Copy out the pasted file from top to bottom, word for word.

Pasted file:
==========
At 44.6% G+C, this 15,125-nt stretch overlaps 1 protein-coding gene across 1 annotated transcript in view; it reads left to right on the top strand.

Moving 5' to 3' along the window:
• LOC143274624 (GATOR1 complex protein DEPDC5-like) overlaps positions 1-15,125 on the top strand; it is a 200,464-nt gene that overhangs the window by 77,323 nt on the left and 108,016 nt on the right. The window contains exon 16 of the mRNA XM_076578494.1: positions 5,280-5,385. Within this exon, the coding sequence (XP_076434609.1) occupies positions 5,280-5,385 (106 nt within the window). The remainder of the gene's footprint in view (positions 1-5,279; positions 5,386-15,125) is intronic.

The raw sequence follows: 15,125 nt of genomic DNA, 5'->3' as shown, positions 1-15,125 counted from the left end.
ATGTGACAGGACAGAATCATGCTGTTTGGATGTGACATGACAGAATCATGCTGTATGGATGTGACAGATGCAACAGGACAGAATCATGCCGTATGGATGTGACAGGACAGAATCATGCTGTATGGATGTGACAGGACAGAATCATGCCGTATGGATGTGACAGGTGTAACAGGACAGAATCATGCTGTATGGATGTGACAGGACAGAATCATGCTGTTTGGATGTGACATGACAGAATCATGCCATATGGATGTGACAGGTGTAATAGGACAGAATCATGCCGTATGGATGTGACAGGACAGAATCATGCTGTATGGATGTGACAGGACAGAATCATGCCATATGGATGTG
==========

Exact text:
At 44.6% G+C, this 15,125-nt stretch overlaps 1 protein-coding gene across 1 annotated transcript in view; it reads left to right on the top strand.

Moving 5' to 3' along the window:
• LOC143274624 (GATOR1 complex protein DEPDC5-like) overlaps positions 1-15,125 on the top strand; it is a 200,464-nt gene that overhangs the window by 77,323 nt on the left and 108,016 nt on the right. The window contains exon 16 of the mRNA XM_076578494.1: positions 5,280-5,385. Within this exon, the coding sequence (XP_076434609.1) occupies positions 5,280-5,385 (106 nt within the window). The remainder of the gene's footprint in view (positions 1-5,279; positions 5,386-15,125) is intronic.

The raw sequence follows: 15,125 nt of genomic DNA, 5'->3' as shown, positions 1-15,125 counted from the left end.
ATGTGACAGGACAGAATCATGCTGTTTGGATGTGACATGACAGAATCATGCTGTATGGATGTGACAGATGCAACAGGACAGAATCATGCCGTATGGATGTGACAGGACAGAATCATGCTGTATGGATGTGACAGGACAGAATCATGCCGTATGGATGTGACAGGTGTAACAGGACAGAATCATGCTGTATGGATGTGACAGGACAGAATCATGCTGTTTGGATGTGACATGACAGAATCATGCCATATGGATGTGACAGGTGTAATAGGACAGAATCATGCCGTATGGATGTGACAGGACAGAATCATGCTGTATGGATGTGACAGGACAGAATCATGCCATATGGATGTG